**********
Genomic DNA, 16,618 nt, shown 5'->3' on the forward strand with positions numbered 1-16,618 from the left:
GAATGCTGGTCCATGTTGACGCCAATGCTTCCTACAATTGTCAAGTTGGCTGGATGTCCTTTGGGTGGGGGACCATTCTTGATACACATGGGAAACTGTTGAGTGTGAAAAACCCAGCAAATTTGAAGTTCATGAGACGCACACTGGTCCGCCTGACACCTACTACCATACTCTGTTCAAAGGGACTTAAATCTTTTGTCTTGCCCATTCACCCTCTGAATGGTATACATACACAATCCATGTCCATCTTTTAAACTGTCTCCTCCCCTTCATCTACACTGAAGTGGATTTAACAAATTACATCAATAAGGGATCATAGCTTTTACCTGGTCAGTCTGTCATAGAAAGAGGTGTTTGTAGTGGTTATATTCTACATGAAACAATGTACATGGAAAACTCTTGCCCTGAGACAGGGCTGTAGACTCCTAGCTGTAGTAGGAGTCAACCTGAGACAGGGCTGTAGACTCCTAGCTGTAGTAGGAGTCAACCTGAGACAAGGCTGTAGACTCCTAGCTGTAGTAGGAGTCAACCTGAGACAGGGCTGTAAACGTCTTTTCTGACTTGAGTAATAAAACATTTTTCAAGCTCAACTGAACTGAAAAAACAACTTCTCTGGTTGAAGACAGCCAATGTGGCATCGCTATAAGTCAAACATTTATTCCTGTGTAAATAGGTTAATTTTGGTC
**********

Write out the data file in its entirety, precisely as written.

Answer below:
Genomic DNA, 16,618 nt, shown 5'->3' on the forward strand with positions numbered 1-16,618 from the left:
GAATGCTGGTCCATGTTGACGCCAATGCTTCCTACAATTGTCAAGTTGGCTGGATGTCCTTTGGGTGGGGGACCATTCTTGATACACATGGGAAACTGTTGAGTGTGAAAAACCCAGCAAATTTGAAGTTCATGAGACGCACACTGGTCCGCCTGACACCTACTACCATACTCTGTTCAAAGGGACTTAAATCTTTTGTCTTGCCCATTCACCCTCTGAATGGTATACATACACAATCCATGTCCATCTTTTAAACTGTCTCCTCCCCTTCATCTACACTGAAGTGGATTTAACAAATTACATCAATAAGGGATCATAGCTTTTACCTGGTCAGTCTGTCATAGAAAGAGGTGTTTGTAGTGGTTATATTCTACATGAAACAATGTACATGGAAAACTCTTGCCCTGAGACAGGGCTGTAGACTCCTAGCTGTAGTAGGAGTCAACCTGAGACAGGGCTGTAGACTCCTAGCTGTAGTAGGAGTCAACCTGAGACAAGGCTGTAGACTCCTAGCTGTAGTAGGAGTCAACCTGAGACAGGGCTGTAAACGTCTTTTCTGACTTGAGTAATAAAACATTTTTCAAGCTCAACTGAACTGAAAAAACAACTTCTCTGGTTGAAGACAGCCAATGTGGCATCGCTATAAGTCAAACATTTATTCCTGTGTAAATAGGTTAATTTTGGTC